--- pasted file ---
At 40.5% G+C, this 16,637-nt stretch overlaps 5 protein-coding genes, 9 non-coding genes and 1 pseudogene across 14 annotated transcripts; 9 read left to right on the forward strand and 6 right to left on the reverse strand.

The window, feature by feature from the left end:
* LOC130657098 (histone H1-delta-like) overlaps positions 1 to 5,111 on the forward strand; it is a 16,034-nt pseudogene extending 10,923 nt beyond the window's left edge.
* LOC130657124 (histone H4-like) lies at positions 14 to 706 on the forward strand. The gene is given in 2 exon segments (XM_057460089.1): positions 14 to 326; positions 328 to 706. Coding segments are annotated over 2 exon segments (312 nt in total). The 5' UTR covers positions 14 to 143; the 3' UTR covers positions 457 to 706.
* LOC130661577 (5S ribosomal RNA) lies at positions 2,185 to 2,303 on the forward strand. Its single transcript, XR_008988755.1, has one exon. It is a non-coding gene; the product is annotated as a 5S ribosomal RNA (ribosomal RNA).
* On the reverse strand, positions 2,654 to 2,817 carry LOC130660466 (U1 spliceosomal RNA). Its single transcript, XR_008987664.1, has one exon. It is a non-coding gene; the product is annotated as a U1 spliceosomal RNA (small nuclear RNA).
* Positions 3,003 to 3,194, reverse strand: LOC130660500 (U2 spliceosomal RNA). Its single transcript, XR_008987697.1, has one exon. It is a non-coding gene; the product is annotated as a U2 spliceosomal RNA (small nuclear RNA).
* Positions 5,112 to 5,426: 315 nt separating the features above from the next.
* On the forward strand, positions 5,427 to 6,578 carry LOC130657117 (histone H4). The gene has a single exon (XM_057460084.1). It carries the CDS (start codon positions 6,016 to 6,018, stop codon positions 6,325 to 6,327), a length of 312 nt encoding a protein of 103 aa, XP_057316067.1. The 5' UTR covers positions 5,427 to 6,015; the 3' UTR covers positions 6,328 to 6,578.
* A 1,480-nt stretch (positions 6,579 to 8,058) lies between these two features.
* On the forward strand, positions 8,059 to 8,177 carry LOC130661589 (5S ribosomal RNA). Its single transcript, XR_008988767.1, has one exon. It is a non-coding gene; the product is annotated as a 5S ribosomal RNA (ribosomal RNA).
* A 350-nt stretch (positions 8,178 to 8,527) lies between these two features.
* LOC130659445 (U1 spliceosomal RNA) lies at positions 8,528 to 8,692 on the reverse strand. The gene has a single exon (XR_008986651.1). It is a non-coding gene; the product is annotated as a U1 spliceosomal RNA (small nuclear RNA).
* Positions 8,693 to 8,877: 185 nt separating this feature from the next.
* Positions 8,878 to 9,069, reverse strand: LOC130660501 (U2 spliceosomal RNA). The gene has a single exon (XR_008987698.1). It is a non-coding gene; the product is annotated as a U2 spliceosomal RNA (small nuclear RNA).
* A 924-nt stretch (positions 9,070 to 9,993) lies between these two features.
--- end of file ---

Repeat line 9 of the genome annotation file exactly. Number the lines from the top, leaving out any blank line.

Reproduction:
* On the forward strand, positions 5,427 to 6,578 carry LOC130657117 (histone H4). The gene has a single exon (XM_057460084.1). It carries the CDS (start codon positions 6,016 to 6,018, stop codon positions 6,325 to 6,327), a length of 312 nt encoding a protein of 103 aa, XP_057316067.1. The 5' UTR covers positions 5,427 to 6,015; the 3' UTR covers positions 6,328 to 6,578.